As You Like It
As Society Likes It: A Heteronormative Ending to a Homosexual Play College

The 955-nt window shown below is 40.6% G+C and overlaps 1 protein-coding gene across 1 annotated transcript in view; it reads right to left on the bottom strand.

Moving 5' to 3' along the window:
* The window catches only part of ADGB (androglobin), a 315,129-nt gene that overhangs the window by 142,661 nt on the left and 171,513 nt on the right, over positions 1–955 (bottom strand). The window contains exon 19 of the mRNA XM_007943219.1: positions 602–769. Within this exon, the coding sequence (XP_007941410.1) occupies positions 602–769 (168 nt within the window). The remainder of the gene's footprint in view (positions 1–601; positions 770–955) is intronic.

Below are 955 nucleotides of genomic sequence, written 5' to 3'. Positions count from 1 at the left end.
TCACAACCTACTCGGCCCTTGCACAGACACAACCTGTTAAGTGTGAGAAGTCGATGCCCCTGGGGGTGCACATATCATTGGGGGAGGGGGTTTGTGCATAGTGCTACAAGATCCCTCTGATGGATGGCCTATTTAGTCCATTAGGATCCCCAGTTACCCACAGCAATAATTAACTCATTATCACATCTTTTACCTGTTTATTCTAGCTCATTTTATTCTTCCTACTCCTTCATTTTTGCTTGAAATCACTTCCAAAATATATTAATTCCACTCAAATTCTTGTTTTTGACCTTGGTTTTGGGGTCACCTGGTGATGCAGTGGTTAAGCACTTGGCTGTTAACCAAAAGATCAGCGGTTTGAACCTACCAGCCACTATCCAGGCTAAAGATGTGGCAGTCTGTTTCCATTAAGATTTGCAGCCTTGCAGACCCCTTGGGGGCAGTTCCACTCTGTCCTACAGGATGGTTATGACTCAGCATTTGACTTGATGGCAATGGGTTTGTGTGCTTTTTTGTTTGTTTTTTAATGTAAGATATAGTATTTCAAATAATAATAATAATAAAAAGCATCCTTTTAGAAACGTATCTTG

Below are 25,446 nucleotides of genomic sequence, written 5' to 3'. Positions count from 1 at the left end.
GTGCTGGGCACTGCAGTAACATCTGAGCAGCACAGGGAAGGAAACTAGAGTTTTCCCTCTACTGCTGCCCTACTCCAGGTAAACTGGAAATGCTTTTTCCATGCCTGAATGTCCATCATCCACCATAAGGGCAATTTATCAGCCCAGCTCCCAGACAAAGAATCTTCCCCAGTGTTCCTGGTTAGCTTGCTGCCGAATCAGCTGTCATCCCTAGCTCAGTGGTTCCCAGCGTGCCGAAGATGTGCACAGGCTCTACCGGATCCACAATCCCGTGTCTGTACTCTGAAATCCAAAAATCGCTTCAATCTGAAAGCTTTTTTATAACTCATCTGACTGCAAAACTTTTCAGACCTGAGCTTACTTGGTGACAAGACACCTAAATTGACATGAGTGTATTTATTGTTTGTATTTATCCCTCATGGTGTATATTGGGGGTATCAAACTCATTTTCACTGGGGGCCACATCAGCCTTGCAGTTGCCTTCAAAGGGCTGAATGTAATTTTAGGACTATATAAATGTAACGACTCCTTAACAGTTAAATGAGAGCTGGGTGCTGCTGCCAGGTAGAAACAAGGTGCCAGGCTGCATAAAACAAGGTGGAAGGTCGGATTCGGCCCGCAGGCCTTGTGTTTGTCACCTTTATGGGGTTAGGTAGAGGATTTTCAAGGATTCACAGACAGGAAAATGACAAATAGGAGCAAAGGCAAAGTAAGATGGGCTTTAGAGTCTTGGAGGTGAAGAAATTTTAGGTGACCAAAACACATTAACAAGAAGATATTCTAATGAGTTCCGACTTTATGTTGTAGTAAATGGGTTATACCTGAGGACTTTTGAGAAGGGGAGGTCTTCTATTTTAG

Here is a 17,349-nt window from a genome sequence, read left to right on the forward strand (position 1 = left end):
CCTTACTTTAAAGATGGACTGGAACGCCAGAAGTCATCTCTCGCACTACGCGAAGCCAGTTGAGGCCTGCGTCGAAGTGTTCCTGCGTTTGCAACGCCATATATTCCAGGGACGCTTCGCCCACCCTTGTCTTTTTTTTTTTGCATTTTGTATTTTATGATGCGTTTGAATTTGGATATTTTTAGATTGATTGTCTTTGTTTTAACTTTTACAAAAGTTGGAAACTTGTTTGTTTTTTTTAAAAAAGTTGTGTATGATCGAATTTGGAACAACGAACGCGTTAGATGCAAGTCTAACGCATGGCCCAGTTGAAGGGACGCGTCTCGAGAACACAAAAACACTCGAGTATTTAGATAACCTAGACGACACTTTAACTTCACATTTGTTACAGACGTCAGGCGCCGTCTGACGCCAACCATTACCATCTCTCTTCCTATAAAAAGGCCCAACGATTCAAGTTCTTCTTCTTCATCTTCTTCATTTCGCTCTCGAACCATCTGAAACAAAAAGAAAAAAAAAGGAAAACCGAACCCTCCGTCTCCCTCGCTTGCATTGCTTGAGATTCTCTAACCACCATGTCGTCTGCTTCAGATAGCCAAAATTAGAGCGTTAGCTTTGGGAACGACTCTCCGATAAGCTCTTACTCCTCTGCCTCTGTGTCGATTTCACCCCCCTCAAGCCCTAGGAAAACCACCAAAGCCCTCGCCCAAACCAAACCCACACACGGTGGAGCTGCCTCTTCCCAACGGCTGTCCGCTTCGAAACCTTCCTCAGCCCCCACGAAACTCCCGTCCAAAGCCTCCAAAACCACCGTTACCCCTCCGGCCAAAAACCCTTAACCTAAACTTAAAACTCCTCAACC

From the viewpoint of our world today, Shakespeare’s era seems about as conservatively-minded as a society could get. Shakespeare completely demolishes this notion, with his progressive suggestions of a normalcy in homosexuality and transgenderism in his comedy, As You Like It. He first introduces these differing sexualities in depicting a homosexual love between Celia and Rosalind, followed by Orlando and Ganymede—Rosalind’s male disguise. In doing so, Shakespeare also brings about the question of Rosalind as an independent character, or if she is truly independent at all. More important, though, is the epilogue. Just as Shakespeare forces the audience and the characters into a realm of heteronormativity, Rosalind’s epilogue reminds us of the homosexuality that we had previously accepted, before it was overshadowed by the relationships that society had deemed to be correct. Rosalind’s epilogue leaves us wondering if the patriarchal, heteronormative society that Shakespeare presents by the end of the play is the ideal one, or if, rather, a society in which all sexualities and genders are accepted is ideal—we are left yearning for a transgendered Rosalind and the homosexual relationships presented previously.
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